Over the course of the semester we brainstormed several ideas, and fleshed them out significantly in order to help find one design to focus on and build. I believe our final three designs were The accordion, a design that could squish from stem to stern into a pancake with a detachable mast, boom, and centerboard, The Umbrella Boat, which is the boat I m presenting here, and The Mutant which was a combination of several ideas and different methods of folding. We chose to pursue the accordion because it seemed the most promising, and had the most traditional hull form. In addition, it was the culmination of all our thinking and best ideas, where as the umbrella boat was my baby from beginning to end. We actually got funding from our schools Small Undergraduate Research program for materials, and started building a full size prototype, but as summer approached, our thoughts changed from boatbuilding to swimming, barbecues, and goofing off. It was eventually decided that if any work was to continue on the boat, Lex and Dave would finish up the accordion and I would do the umbrella boat.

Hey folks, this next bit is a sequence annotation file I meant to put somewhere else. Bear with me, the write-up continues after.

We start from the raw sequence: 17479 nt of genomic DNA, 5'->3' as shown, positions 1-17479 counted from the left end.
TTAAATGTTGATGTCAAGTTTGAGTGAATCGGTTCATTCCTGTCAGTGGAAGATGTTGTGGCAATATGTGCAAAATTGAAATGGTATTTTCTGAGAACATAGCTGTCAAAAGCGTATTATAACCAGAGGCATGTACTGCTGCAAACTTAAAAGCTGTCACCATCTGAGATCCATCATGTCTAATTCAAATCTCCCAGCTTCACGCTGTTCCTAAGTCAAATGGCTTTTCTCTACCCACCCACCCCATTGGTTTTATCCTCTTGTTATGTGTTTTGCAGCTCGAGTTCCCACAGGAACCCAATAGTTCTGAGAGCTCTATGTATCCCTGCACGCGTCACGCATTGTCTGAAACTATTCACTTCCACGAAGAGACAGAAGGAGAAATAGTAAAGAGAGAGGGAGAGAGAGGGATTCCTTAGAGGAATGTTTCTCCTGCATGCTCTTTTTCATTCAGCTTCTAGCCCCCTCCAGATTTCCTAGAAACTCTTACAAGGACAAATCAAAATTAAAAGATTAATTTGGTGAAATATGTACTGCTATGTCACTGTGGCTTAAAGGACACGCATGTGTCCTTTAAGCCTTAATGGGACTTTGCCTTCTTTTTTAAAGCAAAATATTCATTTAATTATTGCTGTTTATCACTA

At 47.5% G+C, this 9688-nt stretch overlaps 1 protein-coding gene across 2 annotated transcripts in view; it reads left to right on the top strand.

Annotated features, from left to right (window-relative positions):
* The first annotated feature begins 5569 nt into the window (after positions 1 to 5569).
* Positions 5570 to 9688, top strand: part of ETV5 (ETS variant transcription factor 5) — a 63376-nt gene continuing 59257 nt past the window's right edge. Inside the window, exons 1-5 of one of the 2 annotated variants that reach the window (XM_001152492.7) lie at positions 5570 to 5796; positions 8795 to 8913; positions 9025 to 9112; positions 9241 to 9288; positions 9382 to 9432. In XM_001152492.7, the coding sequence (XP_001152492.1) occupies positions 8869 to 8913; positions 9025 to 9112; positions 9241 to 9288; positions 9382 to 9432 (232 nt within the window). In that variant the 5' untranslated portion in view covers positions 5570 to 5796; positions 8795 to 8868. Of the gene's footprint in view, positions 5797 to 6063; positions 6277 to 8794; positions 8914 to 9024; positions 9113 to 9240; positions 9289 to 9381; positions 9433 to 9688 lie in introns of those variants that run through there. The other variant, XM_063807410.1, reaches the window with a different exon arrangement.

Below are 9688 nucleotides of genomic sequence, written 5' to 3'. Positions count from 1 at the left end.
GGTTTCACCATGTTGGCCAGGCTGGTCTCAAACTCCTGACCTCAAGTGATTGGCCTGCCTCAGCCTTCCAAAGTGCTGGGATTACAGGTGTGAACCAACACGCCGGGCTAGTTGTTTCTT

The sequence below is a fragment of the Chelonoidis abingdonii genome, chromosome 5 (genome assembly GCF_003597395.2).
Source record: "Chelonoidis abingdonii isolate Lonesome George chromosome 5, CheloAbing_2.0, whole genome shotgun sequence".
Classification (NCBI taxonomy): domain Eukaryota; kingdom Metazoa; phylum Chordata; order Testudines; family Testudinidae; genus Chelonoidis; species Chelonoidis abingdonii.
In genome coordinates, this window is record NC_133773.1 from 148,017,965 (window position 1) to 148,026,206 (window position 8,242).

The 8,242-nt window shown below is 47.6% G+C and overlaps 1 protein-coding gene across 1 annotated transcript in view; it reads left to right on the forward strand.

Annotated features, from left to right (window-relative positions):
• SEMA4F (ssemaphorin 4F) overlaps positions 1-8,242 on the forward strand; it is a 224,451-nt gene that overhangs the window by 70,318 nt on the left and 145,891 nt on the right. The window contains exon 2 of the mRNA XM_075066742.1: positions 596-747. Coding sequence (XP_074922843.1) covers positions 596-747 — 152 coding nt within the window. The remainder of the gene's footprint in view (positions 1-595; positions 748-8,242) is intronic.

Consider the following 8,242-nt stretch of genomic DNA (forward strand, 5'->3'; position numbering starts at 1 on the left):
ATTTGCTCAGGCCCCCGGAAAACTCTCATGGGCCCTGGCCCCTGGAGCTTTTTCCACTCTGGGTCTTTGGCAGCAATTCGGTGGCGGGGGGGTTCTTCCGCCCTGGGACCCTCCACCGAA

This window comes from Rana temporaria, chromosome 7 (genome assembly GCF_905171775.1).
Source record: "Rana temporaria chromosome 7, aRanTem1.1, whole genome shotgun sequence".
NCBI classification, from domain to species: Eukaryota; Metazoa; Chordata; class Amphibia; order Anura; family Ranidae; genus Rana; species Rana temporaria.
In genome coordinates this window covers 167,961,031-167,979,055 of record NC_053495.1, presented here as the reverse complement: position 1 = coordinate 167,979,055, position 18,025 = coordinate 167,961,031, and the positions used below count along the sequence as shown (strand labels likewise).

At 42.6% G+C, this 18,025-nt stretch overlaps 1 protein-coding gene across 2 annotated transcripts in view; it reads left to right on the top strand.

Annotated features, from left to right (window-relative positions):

I have had the concept and some of the basic parts designed for some time, and it just took several intense sketching sessions to get it all down on paper, and a couple of days in front of a computer to get it into my favorite CAD program, SolidWorks. The finished product is a computer model of all the parts needed to construct my umbrella boat. In addition to designing parts, you can also put them together and see them work as one complex object, so I have proof that the physical interaction of the parts works. The renderings, which precede this paper, were all generated with this program as well.

How It Works: